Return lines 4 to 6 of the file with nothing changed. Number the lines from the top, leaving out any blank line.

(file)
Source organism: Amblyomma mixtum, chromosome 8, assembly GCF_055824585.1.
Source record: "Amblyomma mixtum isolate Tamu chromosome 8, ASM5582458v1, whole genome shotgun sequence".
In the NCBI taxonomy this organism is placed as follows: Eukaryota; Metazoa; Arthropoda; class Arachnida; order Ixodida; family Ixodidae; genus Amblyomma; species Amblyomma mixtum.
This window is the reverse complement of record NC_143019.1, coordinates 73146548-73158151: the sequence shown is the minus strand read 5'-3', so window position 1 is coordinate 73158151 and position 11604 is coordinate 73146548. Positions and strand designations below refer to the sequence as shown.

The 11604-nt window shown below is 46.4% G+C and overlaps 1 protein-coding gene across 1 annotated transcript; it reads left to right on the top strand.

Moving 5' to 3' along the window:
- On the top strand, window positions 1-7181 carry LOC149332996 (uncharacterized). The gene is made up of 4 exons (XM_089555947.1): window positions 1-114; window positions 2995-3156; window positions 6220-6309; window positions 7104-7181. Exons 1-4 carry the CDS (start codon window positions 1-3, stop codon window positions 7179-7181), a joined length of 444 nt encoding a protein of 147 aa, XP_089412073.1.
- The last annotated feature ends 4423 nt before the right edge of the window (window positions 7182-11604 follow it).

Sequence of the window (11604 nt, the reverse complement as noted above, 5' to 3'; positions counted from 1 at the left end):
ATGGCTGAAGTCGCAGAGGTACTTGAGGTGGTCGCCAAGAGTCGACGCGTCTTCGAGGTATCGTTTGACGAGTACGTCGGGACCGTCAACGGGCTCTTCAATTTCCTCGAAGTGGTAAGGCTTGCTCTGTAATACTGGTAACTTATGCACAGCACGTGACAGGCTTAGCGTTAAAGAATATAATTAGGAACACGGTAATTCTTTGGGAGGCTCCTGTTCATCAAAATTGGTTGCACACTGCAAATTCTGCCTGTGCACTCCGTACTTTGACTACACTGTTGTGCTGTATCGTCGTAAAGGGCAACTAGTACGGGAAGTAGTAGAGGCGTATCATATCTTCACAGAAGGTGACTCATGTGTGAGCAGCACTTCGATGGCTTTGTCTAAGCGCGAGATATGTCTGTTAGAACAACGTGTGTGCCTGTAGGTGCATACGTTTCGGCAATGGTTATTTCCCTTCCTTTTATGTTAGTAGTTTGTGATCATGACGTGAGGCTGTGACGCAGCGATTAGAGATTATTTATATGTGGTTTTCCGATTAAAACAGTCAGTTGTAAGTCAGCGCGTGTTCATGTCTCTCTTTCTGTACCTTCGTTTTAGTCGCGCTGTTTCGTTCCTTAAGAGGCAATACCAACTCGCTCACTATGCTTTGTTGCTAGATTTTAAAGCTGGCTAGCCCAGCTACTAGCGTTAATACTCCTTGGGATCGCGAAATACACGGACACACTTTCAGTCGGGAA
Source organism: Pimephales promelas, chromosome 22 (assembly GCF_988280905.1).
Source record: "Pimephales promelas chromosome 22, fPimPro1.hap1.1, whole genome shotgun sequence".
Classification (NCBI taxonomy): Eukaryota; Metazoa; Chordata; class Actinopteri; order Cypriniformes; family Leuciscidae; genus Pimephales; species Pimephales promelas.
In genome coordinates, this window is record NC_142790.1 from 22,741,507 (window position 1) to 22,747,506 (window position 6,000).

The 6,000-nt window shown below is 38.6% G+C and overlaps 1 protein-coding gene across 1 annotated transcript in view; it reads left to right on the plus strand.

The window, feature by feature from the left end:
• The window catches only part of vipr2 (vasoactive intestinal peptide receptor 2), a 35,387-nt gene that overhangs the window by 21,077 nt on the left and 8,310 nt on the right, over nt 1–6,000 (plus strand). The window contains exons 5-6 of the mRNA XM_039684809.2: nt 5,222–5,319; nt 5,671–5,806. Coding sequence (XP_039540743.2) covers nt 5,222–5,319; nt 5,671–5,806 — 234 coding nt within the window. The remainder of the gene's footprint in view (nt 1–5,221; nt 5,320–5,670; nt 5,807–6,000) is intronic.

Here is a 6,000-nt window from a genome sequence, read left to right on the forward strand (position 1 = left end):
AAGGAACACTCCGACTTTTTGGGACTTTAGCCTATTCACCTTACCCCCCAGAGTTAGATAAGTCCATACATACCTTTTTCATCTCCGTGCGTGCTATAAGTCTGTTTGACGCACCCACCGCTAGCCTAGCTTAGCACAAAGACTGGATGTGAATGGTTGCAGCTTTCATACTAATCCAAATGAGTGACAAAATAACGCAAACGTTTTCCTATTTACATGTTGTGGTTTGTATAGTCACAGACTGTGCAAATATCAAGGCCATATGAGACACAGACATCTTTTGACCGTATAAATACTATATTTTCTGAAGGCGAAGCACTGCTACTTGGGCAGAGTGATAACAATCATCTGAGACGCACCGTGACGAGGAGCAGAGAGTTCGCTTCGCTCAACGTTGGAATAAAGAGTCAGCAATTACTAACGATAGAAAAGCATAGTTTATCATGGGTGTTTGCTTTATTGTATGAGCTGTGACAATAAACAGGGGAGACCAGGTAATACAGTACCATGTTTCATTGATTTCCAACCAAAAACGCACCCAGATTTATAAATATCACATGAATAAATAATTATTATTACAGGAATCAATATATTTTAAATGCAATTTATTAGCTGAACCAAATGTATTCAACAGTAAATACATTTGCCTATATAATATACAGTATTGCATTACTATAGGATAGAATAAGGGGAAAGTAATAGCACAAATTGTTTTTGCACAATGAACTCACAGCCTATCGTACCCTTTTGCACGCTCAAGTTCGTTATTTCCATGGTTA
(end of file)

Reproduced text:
This window is the reverse complement of record NC_143019.1, coordinates 73146548-73158151: the sequence shown is the minus strand read 5'-3', so window position 1 is coordinate 73158151 and position 11604 is coordinate 73146548. Positions and strand designations below refer to the sequence as shown.

The 11604-nt window shown below is 46.4% G+C and overlaps 1 protein-coding gene across 1 annotated transcript; it reads left to right on the top strand.

Moving 5' to 3' along the window: